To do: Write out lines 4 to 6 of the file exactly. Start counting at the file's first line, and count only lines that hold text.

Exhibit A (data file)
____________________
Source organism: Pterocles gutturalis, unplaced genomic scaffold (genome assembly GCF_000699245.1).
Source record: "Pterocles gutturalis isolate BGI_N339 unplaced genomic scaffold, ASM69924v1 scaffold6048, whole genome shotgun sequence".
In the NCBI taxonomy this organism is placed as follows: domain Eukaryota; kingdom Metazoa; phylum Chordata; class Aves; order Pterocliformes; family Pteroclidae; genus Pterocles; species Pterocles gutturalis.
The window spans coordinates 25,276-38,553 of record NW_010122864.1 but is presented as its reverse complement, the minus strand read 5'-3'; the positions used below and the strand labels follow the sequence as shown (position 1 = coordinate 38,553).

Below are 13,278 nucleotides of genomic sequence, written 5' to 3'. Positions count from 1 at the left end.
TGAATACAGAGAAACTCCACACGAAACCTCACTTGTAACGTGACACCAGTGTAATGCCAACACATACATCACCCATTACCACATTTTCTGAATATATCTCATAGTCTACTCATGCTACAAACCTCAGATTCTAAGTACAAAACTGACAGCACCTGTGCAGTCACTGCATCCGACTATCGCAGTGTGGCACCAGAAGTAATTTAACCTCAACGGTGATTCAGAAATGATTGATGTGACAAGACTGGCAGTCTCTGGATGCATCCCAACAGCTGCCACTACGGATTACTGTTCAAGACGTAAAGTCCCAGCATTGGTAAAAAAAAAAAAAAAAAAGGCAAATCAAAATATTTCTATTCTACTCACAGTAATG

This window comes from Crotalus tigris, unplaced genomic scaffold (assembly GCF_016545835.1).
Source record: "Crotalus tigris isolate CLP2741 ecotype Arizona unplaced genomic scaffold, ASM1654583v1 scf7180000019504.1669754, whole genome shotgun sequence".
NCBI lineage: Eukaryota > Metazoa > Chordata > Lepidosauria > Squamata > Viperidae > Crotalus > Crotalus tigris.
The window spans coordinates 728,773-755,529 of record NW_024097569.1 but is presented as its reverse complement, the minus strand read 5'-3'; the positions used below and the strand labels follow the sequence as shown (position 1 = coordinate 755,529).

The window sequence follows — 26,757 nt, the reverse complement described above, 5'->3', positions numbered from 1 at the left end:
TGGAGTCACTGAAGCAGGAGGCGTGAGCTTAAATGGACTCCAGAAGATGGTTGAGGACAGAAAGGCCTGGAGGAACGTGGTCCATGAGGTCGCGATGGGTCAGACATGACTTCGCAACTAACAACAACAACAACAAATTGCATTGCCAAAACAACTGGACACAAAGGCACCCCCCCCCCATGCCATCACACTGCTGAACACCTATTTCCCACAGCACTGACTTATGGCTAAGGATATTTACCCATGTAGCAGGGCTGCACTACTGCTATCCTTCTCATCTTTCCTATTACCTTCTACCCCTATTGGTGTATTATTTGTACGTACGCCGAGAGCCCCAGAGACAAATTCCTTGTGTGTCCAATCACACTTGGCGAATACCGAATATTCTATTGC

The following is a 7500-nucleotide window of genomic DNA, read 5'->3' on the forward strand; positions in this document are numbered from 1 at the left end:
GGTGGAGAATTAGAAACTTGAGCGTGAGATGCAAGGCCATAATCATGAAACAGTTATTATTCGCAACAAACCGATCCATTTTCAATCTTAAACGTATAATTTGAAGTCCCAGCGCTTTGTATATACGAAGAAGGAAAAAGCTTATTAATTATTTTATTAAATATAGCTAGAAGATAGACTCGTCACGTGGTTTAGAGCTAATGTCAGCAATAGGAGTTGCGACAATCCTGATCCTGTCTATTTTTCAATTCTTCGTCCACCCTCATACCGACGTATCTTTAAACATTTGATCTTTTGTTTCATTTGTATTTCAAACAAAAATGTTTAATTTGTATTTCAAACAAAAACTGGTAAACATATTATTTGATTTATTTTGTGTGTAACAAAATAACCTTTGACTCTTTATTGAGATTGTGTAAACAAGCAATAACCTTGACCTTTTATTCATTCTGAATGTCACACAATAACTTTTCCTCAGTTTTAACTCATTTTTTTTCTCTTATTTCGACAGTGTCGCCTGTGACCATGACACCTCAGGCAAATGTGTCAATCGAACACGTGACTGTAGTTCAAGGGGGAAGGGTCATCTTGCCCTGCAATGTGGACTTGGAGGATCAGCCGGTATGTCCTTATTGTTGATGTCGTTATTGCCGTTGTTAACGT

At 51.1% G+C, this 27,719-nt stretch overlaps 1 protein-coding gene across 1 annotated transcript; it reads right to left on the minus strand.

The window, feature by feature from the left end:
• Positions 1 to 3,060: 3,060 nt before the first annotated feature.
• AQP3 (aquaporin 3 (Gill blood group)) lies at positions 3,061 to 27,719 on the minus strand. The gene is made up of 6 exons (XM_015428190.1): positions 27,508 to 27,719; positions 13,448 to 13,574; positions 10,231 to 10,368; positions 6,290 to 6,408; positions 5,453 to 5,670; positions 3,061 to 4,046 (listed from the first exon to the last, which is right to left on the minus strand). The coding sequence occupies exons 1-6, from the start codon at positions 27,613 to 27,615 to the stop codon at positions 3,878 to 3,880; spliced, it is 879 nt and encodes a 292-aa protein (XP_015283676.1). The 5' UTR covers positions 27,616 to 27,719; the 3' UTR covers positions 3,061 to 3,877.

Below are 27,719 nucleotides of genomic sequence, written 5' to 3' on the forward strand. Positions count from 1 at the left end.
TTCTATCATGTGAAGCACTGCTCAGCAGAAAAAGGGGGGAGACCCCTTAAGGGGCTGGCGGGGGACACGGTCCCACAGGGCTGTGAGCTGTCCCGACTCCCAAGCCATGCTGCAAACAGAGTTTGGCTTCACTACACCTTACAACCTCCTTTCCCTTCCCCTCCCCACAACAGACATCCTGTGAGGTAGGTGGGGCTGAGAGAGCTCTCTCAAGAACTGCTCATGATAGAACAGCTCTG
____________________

The window spans coordinates 25,276-38,553 of record NW_010122864.1 but is presented as its reverse complement, the minus strand read 5'-3'; the positions used below and the strand labels follow the sequence as shown (position 1 = coordinate 38,553).

Below are 13,278 nucleotides of genomic sequence, written 5' to 3'. Positions count from 1 at the left end.
TGAATACAGAGAAACTCCACACGAAACCTCACTTGTAACGTGACACCAGTGTAATGCCAACACATACATCACCCATTACCACATTTTCTGAATATATCTCATAGTCTACTCATGCTACAAACCTCAGATTCTAAGTACAAAACTGACAGCACCTGTGCAGTCACTGCATCCGACTATCGCAGTGTGGCACCAGAAGTAATTTAACCTCAACGGTGATTCAGAAATGATTGATGTGACAAGACTGGCAGTCTCTGGATGCATCCCAACAGCTGCCACTACGGATTACTGTTCAAGACGTAAAGTCCCAGCATTGGTAAAAAAAAAAAAAAAAAAGGCAAATCAAAATATTTCTATTCTACTCACAGTAATG